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Thursday, 7 March 2019

Meet the Illustrator: Liz Duthie

Describe your illustration style in ten words or less. Intuitive, loose and scribbly, with line being the strongest element.

What items are an essential part of your creative space? Time alone, an unoccupied mind, art books, my light box and my computer, which I mainly use for research or for playing music or podcasts - I listen to a lot of Conversations on the ABC with Richard Fidler.

Do you have a favourite artistic medium? I like to use a range of media – gouache, watercolour, pencil, pen and ink, acrylic, oil or dry pastel, charcoal and sometimes a little collage - as I find this is the best way to keep my drawing loose and spontaneous. I also enjoy the mark-making aspect of drawing and I like my work to have a wide variety of line work and plenty of energy. Sometimes, however, the result is just a mess and I have to either start again or try to pull it back from the brink somehow. The trick is trying to teeter along the line between chaos and control, and to stop short of overworking anything. This is where Richard Fidler comes in, or music, as I find my best work seems to happen when I’m relaxed and only semi-conscious of what I’m doing!


Name three artists whose work inspires you. Only three? There are SO many! Brian Wildsmith, Toulouse Lautrec and Quentin Blake.

Which artistic period would you most like to visit and why? The Post Impressionists in Paris – I think Toulouse-Lautrec taught me the most about drawing as I love his luscious, loose, sensual line work. I also love their heightened colour pallet and atmospheric, sometimes seedy but compassionate, portrayal of ordinary life.


Who or what inspired you to become an illustrator? I spent a lot of time at the library as a child, engrossed in fairy stories and Greek mythology. I also drew all the time. When I was about five, I began to write and illustrate my own books, and I remember thinking then this is what I want to do. This was cemented in grade five, when I attended a special camp for kids interested in writing. I met real writers and illustrators and learnt that it was in fact possible to write and draw for a living.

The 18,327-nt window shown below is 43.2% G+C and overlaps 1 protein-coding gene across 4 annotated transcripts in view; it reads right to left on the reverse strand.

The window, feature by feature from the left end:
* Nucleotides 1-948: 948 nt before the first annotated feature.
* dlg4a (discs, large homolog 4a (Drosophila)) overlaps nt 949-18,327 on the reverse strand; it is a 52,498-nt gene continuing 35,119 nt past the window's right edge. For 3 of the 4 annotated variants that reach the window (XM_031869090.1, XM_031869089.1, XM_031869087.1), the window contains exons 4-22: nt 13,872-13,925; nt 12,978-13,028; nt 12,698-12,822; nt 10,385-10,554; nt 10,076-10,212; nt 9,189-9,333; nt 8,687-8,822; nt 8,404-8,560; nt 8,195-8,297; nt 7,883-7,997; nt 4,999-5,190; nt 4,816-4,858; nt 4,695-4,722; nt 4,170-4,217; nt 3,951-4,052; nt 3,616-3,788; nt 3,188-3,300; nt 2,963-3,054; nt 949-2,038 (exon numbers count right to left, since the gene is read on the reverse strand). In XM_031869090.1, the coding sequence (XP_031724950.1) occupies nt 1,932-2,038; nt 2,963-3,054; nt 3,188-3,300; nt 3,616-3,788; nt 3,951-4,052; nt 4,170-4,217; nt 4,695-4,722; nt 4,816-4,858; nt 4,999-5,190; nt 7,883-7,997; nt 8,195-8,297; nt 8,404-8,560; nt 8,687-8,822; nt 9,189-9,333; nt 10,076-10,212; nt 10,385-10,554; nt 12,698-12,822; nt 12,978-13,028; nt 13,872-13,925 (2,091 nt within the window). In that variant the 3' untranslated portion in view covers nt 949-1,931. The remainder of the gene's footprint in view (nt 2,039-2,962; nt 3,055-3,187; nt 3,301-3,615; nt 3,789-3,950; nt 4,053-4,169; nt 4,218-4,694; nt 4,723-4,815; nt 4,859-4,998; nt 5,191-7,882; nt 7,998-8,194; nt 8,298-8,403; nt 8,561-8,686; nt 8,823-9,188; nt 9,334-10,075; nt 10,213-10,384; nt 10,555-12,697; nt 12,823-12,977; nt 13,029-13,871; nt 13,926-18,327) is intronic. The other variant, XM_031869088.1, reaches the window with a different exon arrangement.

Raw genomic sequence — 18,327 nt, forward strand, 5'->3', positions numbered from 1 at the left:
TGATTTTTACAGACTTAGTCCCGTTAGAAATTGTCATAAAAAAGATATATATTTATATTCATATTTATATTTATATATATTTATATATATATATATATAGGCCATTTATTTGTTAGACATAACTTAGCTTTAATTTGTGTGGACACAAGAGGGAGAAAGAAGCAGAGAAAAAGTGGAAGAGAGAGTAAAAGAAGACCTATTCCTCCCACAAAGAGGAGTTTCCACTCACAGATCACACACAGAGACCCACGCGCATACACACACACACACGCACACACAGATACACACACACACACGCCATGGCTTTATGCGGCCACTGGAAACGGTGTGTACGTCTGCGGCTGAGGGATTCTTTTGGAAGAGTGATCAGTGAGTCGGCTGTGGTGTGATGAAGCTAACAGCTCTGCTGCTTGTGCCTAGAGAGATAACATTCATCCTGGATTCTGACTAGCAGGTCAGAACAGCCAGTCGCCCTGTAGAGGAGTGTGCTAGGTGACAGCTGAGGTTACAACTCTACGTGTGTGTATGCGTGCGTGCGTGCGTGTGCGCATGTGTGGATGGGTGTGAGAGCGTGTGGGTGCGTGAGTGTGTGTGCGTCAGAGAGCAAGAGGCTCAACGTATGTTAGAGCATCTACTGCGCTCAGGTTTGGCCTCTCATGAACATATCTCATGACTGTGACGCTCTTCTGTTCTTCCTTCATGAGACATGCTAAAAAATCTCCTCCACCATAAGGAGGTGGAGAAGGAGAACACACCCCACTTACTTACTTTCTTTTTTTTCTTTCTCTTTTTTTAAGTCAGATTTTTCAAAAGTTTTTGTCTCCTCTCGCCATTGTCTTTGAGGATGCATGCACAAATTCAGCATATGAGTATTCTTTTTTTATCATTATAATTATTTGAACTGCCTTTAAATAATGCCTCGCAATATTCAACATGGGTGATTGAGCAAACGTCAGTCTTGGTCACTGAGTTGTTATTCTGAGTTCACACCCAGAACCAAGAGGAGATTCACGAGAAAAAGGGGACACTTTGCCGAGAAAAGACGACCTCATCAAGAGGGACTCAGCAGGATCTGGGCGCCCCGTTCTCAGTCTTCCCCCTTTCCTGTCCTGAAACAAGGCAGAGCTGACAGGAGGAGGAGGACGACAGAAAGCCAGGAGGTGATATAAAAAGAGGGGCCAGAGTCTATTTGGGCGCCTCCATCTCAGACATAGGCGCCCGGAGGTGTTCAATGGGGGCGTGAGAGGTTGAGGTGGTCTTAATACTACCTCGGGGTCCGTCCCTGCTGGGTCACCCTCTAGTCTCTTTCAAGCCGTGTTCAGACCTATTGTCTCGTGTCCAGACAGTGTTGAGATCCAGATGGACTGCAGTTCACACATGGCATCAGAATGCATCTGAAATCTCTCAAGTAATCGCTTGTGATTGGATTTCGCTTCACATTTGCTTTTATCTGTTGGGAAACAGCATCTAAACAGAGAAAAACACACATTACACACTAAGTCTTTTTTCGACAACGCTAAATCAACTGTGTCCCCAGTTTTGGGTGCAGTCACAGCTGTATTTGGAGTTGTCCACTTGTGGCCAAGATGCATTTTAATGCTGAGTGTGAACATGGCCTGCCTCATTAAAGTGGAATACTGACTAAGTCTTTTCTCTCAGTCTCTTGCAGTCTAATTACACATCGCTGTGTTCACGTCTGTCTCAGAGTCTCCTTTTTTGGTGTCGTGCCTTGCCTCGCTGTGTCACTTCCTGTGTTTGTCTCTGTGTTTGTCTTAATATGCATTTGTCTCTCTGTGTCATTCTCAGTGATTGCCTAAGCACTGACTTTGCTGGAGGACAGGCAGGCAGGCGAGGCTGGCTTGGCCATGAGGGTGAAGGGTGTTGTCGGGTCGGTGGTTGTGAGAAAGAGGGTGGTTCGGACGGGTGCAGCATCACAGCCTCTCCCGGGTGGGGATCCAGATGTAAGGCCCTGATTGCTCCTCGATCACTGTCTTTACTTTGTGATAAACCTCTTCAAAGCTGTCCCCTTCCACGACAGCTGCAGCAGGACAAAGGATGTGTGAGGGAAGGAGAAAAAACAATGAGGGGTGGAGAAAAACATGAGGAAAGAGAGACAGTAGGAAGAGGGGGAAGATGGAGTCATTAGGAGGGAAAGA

Can you share a photo of your creative work space or part of the area where you work most often? Talk us through it.  My husband walled off a corner of our shed to make a secret room. For as long as possible, I didn’t let my kids even know it existed! I love getting away down there –Virginia Woolf knew what she was talking about!


What is your favourite part of the illustration process? I love that first read of the manuscript, when the images and mood first comes to mind. I also really enjoy the research aspect and thinking through imaginary worlds. For example, the first book I illustrated was about a girl who was born without a nose, who went to a place called Norbett’s Nose Emporium to buy one. I had to imagine what a nose emporium would look like, how would one display a nose in a shop to its best advantage, keeping it fresh for the customer? The word 'emporium' had an old fashioned vibe which led me to research vintage shops. Very fun! Then, of course, the actual drawing is great fun, exhilarating - when it’s working that is!

What advice would you give to an aspiring illustrator? Draw as much as you can and have faith in your ability. Research art directors, publishers and editors and send postcards of your artwork to those you think will be interested in your style, perhaps three or four times a year. If possible, attend children’s book industry conferences, such as CYA, SCWBI or KidlitVic and pay to have a meeting with an editor or art director so you can speak to them directly about your work. I also did some fantastic online illustration courses called Make Art that Sells, with Lilla Rogers, an art agent in the US, which taught me heaps about professional illustration. Breaking in can be a really hard slog, so remember to enjoy it and draw for your own pleasure.


Liz Duthie specialises in illustration for picture books and middle grade chapter books. Recent projects include: a picture book for the City of Greater Bendigo, which she wrote and illustrated; cover and internal illustrations for a chapter book by Tony Hassall, called The Chosen Children; and a self-published picture book called Rose Vickers and the Nose Pickers by Jeffrey McCubbery. She is very excited to be working on two projects this year for Walker Books and Little Pink Dog Books. Liz has a BA Fine Arts, Bendigo CAE, receiving the Inaugural Peboe Painting Award and a GradDip Special Education from La Trobe University, Bendigo. She is a member of SCWBI and has enhanced her skills and industry knowledge through ASA, CYA, KidLitVic and Illustrators Australia, and numerous other workshops and courses.
You can follow Liz on instagram and find out more via her website


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